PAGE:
The ductus arteriosus (connects aorta and pulmonary artery) and the oval window (between the left and right Atria) to allow oxygenated blood to return to the pulmonary circulation, however, a few days after birth they close. Some children with SPOS also has a atrial septal defect — a permanent hole in the wall between the Atria, which greatly increases their chances of survival by increasing the number of oxygen-rich blood that enters the only functioning chamber of her heart.
When surgeons realized that the presence of ASD helps these children to survive, they began to artificially make such a hole in the septum in children with SGOS born without this additional defect. Usually this was done in a few hours after birth, but it usually was too late: high blood pressure could cause irreversible damage to thin blood vessels of the lungs, while the child was in the womb.
Therefore, a logical — albeit risky — the decision was an intervention earlier. Thus, in 2000, a team of doctors at Boston children’s hospital began using a new procedure for creating artificial defect of the septum at the last trimester of pregnancy: they purposefully created a defect to correct the other.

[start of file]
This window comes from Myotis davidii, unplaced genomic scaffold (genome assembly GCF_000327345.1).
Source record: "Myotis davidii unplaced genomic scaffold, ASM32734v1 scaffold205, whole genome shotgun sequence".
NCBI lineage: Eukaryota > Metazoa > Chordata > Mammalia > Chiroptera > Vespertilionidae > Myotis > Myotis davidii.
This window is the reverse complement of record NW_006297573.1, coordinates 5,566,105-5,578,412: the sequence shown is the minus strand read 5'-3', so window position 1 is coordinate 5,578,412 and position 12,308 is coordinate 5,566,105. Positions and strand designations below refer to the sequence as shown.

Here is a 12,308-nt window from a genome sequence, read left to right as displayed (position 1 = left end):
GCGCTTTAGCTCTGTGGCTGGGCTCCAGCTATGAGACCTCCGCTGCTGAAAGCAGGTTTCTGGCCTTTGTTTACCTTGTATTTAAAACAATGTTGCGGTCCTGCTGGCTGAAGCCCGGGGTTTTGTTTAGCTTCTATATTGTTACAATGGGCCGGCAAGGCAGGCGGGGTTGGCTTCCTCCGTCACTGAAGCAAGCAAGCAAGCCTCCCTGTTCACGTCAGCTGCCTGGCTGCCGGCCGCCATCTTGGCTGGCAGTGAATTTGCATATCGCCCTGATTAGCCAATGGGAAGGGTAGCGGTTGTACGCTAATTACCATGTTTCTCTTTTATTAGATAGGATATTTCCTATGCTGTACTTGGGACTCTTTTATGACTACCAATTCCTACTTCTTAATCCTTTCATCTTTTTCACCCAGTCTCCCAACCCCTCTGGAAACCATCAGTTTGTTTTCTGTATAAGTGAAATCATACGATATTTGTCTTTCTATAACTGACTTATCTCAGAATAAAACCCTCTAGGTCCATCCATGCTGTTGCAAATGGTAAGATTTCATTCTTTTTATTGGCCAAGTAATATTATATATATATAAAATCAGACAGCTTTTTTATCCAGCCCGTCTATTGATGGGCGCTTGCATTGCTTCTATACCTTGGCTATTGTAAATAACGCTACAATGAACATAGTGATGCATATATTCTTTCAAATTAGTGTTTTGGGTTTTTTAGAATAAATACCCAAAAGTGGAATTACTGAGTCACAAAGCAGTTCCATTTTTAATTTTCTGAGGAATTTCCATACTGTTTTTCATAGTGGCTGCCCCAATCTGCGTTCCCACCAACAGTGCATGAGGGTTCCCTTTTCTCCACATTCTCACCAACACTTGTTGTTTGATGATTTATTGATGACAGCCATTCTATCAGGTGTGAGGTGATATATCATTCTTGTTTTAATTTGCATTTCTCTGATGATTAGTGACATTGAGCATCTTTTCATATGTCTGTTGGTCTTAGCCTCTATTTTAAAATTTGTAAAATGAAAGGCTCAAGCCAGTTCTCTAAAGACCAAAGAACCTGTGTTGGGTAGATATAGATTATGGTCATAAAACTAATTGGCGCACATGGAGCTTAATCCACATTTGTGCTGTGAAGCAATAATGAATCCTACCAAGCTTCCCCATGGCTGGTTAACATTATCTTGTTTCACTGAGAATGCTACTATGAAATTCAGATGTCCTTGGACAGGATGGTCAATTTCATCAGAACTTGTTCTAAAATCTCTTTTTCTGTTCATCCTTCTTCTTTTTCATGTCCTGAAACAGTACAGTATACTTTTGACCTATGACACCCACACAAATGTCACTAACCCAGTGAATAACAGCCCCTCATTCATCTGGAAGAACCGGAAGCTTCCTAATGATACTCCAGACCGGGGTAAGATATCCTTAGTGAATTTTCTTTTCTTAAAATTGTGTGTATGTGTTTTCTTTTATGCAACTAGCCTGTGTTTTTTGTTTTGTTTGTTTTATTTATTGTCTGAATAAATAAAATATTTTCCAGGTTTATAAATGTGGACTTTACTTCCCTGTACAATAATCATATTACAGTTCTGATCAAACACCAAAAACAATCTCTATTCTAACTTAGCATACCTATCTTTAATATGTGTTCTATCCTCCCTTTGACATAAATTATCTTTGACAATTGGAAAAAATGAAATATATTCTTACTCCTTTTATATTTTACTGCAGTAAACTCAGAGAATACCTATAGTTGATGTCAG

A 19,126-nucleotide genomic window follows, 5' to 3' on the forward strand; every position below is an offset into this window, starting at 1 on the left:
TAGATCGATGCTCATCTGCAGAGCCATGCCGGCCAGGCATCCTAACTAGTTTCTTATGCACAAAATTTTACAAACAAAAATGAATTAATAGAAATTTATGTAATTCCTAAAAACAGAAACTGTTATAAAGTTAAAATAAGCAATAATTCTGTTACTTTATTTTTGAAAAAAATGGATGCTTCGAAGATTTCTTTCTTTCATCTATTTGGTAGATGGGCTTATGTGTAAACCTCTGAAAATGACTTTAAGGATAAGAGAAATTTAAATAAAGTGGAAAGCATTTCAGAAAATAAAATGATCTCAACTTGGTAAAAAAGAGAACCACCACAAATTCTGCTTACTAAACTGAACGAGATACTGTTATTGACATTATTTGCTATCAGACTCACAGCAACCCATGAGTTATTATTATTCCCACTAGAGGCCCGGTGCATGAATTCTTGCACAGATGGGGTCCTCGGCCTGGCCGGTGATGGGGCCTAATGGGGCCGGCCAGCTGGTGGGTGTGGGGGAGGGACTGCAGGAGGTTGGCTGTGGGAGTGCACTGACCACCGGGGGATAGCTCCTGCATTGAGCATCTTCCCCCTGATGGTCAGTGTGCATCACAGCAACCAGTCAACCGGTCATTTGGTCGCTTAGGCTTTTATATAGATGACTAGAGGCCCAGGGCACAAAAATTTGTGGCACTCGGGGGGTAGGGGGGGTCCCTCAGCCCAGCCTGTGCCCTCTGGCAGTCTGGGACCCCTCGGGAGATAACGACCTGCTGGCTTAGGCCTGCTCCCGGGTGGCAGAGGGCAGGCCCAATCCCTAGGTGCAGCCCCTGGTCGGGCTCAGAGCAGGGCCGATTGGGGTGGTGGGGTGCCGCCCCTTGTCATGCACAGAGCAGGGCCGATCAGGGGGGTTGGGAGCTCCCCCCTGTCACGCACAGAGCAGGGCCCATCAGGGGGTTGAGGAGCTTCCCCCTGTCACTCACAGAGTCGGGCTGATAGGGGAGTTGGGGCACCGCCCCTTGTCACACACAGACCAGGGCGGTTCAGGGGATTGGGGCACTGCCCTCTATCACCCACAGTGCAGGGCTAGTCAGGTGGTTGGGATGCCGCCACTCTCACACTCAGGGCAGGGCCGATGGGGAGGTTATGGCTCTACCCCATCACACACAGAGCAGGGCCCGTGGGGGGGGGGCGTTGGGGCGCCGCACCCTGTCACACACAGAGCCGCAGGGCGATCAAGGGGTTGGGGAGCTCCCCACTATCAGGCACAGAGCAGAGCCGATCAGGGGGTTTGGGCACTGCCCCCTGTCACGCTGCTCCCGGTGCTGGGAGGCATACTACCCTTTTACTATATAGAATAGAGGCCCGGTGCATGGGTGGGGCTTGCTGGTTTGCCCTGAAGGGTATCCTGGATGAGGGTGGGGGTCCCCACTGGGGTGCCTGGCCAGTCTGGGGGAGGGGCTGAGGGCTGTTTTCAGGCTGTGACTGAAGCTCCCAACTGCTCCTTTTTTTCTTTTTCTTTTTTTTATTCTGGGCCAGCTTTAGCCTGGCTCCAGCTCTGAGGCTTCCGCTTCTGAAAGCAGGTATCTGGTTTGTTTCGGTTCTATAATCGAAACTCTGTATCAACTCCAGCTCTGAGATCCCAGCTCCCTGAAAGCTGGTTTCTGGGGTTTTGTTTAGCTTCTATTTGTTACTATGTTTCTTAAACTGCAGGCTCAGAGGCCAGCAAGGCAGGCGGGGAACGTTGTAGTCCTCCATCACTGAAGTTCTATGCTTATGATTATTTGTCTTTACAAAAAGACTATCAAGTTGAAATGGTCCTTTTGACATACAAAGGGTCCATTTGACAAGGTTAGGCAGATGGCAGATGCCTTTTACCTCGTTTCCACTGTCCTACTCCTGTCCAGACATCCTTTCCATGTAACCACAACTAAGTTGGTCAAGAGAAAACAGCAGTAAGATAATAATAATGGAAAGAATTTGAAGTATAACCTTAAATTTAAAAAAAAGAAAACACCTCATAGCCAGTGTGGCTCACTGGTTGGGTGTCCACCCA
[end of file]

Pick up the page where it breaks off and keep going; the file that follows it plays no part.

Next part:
Through the wall of the uterus in the child’s heart the needle was inserted, with the balloon catheter between the right and left Atria was made necessary hole. Due to this, the pressure in the pulmonary circulation was reduced and lung injury were not significant.
The problem was that the fabric of the developing fetus have the amazing ability to heal itself, and after a few weeks done the hole was covered. Cardiologists had to find a way to keep it close to the birth when surgeons could have a more serious reconstructive surgery.
In September 2005 the married couple from Virginia, Angela and Jay Vanderwerken came to a local hospital on an ordinary ultrasound. With horror they found out that their unborn child had the syndrome hypoplastic left heart, and the prognosis was very pessimistic. Ultrasound images showed that the interatrial septum not broken — this meant that even before birth fetal lungs are likely to suffer irreversible damage. They were told that they could either terminate the pregnancy or accept the fact that their daughter a few hours after birth will have to undertake open-heart surgery, the probability to survive after which she will be only twenty percent.